As a kid, I never understood why adults were so slow. Surely it would be more natural to run around and bounce and clamber – what was wrong with them? Why were all adults so lazy?!
Now I’m (allegedly) an adult, I get it: We’re not lazy… we’re just exhausted.
That seemingly infinite energy just isn’t there anymore. Inspiration comes and goes as it pleases, and it’s hard to predict whether I’ll wake up and feel like climbing a mountain, or if today I won’t make it out of the house.
Even worse… it turns out adults are supposed to use this highly unpredictable energy supply to actually get things done.
(I can’t help but think that a more sensible design for humans might have made the children lethargic and the adults energetic, so it’d both be easier to look after the kids and adults could be more productive. But I digress…)
For a long time, I saw it as a frustrating fact of life that each day was a lottery. Perhaps I’d be full of motivation and would write 5000 words, or a song, or find a bunch of new clients to code websites for. Or perhaps I’d fritter the day away fruitlessly tapping at a keyboard without achieving very much at all.
But last year I came across an awesome idea by Naomi Dunford which changed the way I relate to these energy fluctuations entirely.
Don’t Fight It…
In Naomi’s original post (which I absolutely recommend reading), she says that high energy days—”flow days”—and low energy days—”ebb days”—are simple facts of life, and we’re better of accepting them than fighting them. She compares attempting creative work on an ebb day to someone insisting on going to the beach on a freezing cold winter’s day.
Her recommendation is incredibly simple: save low-energy tasks for low-energy days, and high-energy tasks for high-energy days.
When I heard this, something clicked into place for me. Previously, I’d treat a low-energy day as if I had personally failed. I’d imagine that everybody else in the world was successfully powering through their to-do list while I failed to dent mine. Naturally, this self-criticism only made it harder to get anything done… which further fed the negative cycle.
It’s freeing to treat ebb days as an inevitable fact of life, like the weather, rather than as an indication that there’s something wrong with me. Even better – working with the ebbs and flows means I can get a lot done no matter which kind of day it is.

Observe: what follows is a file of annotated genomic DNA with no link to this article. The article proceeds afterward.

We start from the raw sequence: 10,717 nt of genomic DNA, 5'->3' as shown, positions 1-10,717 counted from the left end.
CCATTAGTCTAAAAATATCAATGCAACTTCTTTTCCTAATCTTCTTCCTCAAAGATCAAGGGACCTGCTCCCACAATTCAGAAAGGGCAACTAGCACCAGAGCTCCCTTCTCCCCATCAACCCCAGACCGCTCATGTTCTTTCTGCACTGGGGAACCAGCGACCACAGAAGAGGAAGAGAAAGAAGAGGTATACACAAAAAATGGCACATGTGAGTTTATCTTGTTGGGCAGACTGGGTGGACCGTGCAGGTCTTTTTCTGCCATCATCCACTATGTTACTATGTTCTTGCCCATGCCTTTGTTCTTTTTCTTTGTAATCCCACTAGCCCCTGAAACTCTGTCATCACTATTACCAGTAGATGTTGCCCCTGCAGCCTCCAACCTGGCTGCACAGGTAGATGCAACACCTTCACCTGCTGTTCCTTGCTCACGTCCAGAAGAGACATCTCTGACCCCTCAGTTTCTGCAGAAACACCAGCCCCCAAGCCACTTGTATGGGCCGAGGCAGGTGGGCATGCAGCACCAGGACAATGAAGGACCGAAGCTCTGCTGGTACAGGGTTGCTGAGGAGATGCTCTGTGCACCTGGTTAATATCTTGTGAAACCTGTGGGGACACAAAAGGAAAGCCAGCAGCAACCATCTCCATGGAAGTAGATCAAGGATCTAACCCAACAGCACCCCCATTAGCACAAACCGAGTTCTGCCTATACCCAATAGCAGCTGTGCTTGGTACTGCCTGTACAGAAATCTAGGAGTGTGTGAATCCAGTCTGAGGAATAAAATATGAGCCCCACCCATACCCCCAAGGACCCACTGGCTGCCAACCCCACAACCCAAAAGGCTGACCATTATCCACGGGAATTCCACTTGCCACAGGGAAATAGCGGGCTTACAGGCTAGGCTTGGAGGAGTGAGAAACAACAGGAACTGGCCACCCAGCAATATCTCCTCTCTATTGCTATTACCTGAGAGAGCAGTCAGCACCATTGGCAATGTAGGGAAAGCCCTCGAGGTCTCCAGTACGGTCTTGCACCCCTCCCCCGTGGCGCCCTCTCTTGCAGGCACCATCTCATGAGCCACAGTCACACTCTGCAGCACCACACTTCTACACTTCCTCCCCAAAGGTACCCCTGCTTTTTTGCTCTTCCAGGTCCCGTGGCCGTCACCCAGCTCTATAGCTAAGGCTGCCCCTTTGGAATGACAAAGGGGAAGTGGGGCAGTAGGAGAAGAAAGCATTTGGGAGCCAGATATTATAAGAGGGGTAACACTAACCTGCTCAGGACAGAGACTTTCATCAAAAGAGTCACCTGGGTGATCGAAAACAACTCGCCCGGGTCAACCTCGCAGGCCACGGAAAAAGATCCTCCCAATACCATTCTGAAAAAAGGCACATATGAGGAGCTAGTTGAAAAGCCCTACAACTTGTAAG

Make a List of “Ebb Tasks” and “Flow Tasks”
In practice, this means keeping a list of “ebb tasks” and “flow tasks”. Flow tasks require creativity and energy, while ebb tasks are busywork: replying to emails, data entry, mindless editing, chores, etc.
Most mornings I begin by attempting whichever “flow task” is my current highest priority. If it goes well, great! I make progress on my highest priority.
But if it becomes obvious that I’m struggling, I allow myself to acknowledge that it might just be one of those days when I physically can’t do anything creative. Instead of insisting on sitting on the snowy beach, I immediately switch over to my ebb task list and start on whichever chore feels most doable.
This means I still get something done, no matter how I feel. Occasionally this even triggers a feeling of accomplishment, which gives me the inspiration I need to switch back to the trickier flow task.
If Possible, Save Busywork for Ebb Days
Importantly, implementing this system requires resisting the temptation to spend precious energy on busywork.
On those rare mornings when I wake up brimming with creativity, I’m often tempted to knock out a bunch of little tasks before I start on the major project of the day. It feels like a good idea to clear out my inbox, do some laundry, and clean my office before I get started, but I have to remember that I could do those jobs anytime.
If I can, I’d rather save ebb tasks for a day when I can’t do anything else.
There’s Never a Single Solution
Of course, this technique doesn’t solve every problem, but I’ve found it to be a useful tool. (It’s also worthwhile trying to create better conditions for having more flow days, by doing things like getting enough sleep, eating well and physical activity.)
No matter what we do, we don’t get to live with a boundless supply of infinite energy, and there will always be times when we must delve deep into our reserves. I hope this idea helps you use your reserves more effectively.
[this article was originally written for Puttylike]
Neil Hughes is the author of Walking on Custard & the Meaning of Life, a comical and useful guide to life with anxiety, and The Shop Before Life, a tale about a magical shop which sells human personality traits. Along with writing more books, he puts his time into standup comedy, speaking about mental health, computer programming, public speaking and everything from music to video games to languages. He struggles to answer the question “so, what do you do?” and is worried that the honest answer is probably “procrastinate.” He would like it if you said hello.